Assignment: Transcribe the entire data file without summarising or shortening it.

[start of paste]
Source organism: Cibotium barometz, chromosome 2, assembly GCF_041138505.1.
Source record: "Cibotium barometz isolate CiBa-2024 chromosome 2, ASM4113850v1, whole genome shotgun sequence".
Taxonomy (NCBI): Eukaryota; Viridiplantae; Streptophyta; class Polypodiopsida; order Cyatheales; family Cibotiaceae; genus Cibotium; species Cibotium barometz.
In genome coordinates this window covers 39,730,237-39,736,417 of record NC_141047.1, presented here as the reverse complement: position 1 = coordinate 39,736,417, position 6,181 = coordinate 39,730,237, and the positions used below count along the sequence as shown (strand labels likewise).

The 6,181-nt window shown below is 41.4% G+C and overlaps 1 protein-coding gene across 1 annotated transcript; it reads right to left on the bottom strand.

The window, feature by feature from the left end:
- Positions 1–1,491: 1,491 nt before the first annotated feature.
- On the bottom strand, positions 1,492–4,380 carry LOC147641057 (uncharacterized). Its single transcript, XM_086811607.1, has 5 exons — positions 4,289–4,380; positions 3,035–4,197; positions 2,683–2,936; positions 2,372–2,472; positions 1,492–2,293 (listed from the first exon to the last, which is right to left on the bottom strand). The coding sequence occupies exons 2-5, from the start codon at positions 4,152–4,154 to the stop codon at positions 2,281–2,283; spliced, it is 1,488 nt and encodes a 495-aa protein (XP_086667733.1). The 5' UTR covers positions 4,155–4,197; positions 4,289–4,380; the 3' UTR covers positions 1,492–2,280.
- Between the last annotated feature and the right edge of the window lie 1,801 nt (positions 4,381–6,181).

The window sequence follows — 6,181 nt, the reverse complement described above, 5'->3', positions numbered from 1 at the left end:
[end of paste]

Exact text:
Source organism: Cibotium barometz, chromosome 2, assembly GCF_041138505.1.
Source record: "Cibotium barometz isolate CiBa-2024 chromosome 2, ASM4113850v1, whole genome shotgun sequence".
Taxonomy (NCBI): Eukaryota; Viridiplantae; Streptophyta; class Polypodiopsida; order Cyatheales; family Cibotiaceae; genus Cibotium; species Cibotium barometz.
In genome coordinates this window covers 39,730,237-39,736,417 of record NC_141047.1, presented here as the reverse complement: position 1 = coordinate 39,736,417, position 6,181 = coordinate 39,730,237, and the positions used below count along the sequence as shown (strand labels likewise).

The 6,181-nt window shown below is 41.4% G+C and overlaps 1 protein-coding gene across 1 annotated transcript; it reads right to left on the bottom strand.

The window, feature by feature from the left end:
- Positions 1–1,491: 1,491 nt before the first annotated feature.
- On the bottom strand, positions 1,492–4,380 carry LOC147641057 (uncharacterized). Its single transcript, XM_086811607.1, has 5 exons — positions 4,289–4,380; positions 3,035–4,197; positions 2,683–2,936; positions 2,372–2,472; positions 1,492–2,293 (listed from the first exon to the last, which is right to left on the bottom strand). The coding sequence occupies exons 2-5, from the start codon at positions 4,152–4,154 to the stop codon at positions 2,281–2,283; spliced, it is 1,488 nt and encodes a 495-aa protein (XP_086667733.1). The 5' UTR covers positions 4,155–4,197; positions 4,289–4,380; the 3' UTR covers positions 1,492–2,280.
- Between the last annotated feature and the right edge of the window lie 1,801 nt (positions 4,381–6,181).

The window sequence follows — 6,181 nt, the reverse complement described above, 5'->3', positions numbered from 1 at the left end: